To NRC or Not: West Bengal Resolution against NRC builds up political steam in the state

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Kolkata: On September 7 West Bengal became the first Indian state to officially protest against the National Register of Citizens (NRC) exercise in Assam, which has left out over 19 lakh individuals in its final list. After passing the resolution, which was supported by both the Left and Congress, the ruling party even ruled out the possibility of NRC implementation in Bengal.

NRC has become an important issue not just because of the state’s proximity to Assam and its porous Indo-Bangladesh border but also because of the repeated assertions made by both the central and state BJP leader for the implementation of NRC in Bengal to weed out illegal immigrants in the state.

Bengal united against NRC

Understanding the need to take stringent steps to create a people’s movement in Bengal and other parts of the country several civil societies, voluntary organisations and Forums have been holding discussions and meets. The path for the resolution to be passed was paved by Joint Forum Against NRC, when they submitted a memorandum before the speaker of the West Bengal Assembly, expressing their demand to pass a resolution against NRC implementation in Assam on August 29. Opposition leaders too around the same time frame had also expressed a similar need.

Bose added, “The Union Home Ministry has already notified in the Gazette on July 31, 2019, that the process of house-to-house enumeration across the country for the Population Register will be undertaken between April to September 2020, under the Citizenship (Registration of Citizens and Issue of National Identity Cards) Rules, 2003. This is the initial step towards the preparation of the “National Register for Indian Citizens”. The rationale behind this exercise and the modalities of establishing the citizenship of residents must be questioned, including the provisions of the Citizenship Amendment Act, 2003.”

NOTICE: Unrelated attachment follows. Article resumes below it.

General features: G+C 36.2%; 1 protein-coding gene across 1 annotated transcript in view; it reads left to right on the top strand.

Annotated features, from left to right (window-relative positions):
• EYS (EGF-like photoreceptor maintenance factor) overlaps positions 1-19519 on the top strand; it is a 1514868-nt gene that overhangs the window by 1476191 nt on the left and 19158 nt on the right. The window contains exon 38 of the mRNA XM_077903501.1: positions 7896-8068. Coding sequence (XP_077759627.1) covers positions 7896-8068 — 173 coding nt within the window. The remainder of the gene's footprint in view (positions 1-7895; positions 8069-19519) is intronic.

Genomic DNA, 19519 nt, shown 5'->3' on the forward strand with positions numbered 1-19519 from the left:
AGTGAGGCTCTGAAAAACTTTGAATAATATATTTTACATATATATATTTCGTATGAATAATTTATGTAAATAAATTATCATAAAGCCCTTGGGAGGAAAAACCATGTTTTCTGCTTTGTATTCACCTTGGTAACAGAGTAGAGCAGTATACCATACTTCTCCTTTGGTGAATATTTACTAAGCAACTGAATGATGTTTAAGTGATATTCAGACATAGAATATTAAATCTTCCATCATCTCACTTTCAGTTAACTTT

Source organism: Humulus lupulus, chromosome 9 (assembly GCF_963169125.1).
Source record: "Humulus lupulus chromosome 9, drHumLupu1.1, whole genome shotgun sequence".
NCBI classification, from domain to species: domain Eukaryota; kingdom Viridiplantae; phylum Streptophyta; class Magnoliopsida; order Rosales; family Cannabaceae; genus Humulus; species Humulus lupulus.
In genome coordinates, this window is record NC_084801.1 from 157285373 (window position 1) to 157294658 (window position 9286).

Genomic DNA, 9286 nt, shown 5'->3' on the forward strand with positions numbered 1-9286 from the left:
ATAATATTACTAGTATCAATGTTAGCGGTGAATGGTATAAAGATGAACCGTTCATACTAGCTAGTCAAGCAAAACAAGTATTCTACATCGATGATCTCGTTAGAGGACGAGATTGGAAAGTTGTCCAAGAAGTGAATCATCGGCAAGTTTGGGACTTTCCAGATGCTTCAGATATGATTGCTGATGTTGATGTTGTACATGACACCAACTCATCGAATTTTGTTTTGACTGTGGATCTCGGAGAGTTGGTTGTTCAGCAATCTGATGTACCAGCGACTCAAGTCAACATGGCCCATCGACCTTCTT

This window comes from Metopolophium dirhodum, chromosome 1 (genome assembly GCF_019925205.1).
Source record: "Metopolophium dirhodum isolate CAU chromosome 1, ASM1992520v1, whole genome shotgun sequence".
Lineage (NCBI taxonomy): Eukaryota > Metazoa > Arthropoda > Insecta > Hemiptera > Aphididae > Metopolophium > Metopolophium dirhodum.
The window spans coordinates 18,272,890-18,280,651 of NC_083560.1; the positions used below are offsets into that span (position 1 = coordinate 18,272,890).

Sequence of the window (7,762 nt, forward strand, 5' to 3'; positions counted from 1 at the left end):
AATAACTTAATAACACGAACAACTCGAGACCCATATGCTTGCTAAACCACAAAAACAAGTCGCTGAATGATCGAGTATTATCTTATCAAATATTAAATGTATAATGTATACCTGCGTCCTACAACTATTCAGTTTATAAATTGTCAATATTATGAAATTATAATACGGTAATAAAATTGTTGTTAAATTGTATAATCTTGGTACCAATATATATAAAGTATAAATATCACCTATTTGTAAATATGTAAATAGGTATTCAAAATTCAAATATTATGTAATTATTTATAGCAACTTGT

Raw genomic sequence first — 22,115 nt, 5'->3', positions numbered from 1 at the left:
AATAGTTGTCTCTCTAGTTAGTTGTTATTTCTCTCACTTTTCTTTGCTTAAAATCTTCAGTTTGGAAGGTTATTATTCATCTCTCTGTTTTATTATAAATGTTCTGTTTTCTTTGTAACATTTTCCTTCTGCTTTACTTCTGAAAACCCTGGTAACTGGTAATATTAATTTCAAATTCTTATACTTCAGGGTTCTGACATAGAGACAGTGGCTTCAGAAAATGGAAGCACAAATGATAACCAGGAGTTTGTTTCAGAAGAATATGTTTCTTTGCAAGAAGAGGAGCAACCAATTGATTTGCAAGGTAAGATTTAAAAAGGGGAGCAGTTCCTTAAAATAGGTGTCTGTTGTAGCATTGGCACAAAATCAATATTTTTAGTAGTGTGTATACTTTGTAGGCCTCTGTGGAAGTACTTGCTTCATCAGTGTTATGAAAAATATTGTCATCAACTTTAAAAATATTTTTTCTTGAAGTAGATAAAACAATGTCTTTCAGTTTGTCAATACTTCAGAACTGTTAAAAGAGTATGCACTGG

One of the members of the Forum, Prasenjit Bose, reacted, “The passage of the Assembly Resolution is a positive first step. The Joint Forum calls upon all the political parties in West Bengal who have supported the Assembly Resolution to build united resistance against the NRC exercise.”

Bose added, “The Union Home Ministry has already notified in the Gazette on July 31, 2019, that the process of house-to-house enumeration across the country for the Population Register will be undertaken between April to September 2020, under the Citizenship (Registration of Citizens and Issue of National Identity Cards) Rules, 2003. This is the initial step towards the preparation of the “National Register for Indian Citizens”. The rationale behind this exercise and the modalities of establishing the citizenship of residents must be questioned, including the provisions of the Citizenship Amendment Act, 2003.”

Legal implications of the resolution

Picking on the legal significance of the resolution of Faizan Mustafa, renowned jurist on constitutional law and vice-chancellor of NALSAR Hyderabad, told eNewsroom, “Citizenship falls under the purview of the centre. The state government can do little if the centre passed an amendment or direction. This type of resolutions has little legal significance.”

On being asked what would they do if the centre directs every state to have it implemented by passing the Citizen’s Amendment Bill, the TMC MP replied, “We will oppose it. We are not puppet of the central government. This entire exercise of having citizenship is a political vendetta against a certain section of the Indian society. A notification has been sent to all states to set up detention centres. We are against it and will not have it implemented here at any cost.”